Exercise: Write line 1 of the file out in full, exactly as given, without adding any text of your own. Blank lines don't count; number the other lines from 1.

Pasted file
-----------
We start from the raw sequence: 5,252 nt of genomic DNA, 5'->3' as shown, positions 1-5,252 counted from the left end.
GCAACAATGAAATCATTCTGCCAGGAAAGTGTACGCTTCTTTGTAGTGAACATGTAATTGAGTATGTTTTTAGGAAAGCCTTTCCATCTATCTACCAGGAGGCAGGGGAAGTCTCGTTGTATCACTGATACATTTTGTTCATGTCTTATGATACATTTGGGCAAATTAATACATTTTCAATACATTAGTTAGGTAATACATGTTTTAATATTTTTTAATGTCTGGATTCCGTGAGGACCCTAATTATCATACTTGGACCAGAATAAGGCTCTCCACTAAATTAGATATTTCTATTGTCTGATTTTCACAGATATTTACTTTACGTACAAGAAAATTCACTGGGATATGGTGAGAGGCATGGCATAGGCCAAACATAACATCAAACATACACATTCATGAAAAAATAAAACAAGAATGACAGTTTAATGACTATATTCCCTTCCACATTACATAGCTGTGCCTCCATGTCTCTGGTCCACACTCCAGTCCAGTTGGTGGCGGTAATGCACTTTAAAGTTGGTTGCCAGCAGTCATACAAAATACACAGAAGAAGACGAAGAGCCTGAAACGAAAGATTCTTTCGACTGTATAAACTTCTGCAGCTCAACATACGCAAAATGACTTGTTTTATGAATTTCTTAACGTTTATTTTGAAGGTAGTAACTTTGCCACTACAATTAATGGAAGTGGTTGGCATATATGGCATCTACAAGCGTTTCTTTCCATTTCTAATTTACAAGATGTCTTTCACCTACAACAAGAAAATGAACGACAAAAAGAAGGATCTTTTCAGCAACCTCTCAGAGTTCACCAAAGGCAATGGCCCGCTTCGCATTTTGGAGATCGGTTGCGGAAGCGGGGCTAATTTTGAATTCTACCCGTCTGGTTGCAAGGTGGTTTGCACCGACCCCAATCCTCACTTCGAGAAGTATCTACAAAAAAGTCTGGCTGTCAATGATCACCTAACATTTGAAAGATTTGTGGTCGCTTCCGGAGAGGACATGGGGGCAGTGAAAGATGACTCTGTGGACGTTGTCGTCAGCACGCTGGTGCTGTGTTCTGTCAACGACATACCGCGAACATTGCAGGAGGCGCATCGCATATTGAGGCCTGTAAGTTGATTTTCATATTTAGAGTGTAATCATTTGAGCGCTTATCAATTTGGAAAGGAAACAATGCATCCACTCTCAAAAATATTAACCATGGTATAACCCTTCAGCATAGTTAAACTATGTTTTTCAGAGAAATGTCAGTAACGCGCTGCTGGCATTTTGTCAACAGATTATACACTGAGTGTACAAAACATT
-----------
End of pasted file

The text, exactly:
We start from the raw sequence: 5,252 nt of genomic DNA, 5'->3' as shown, positions 1-5,252 counted from the left end.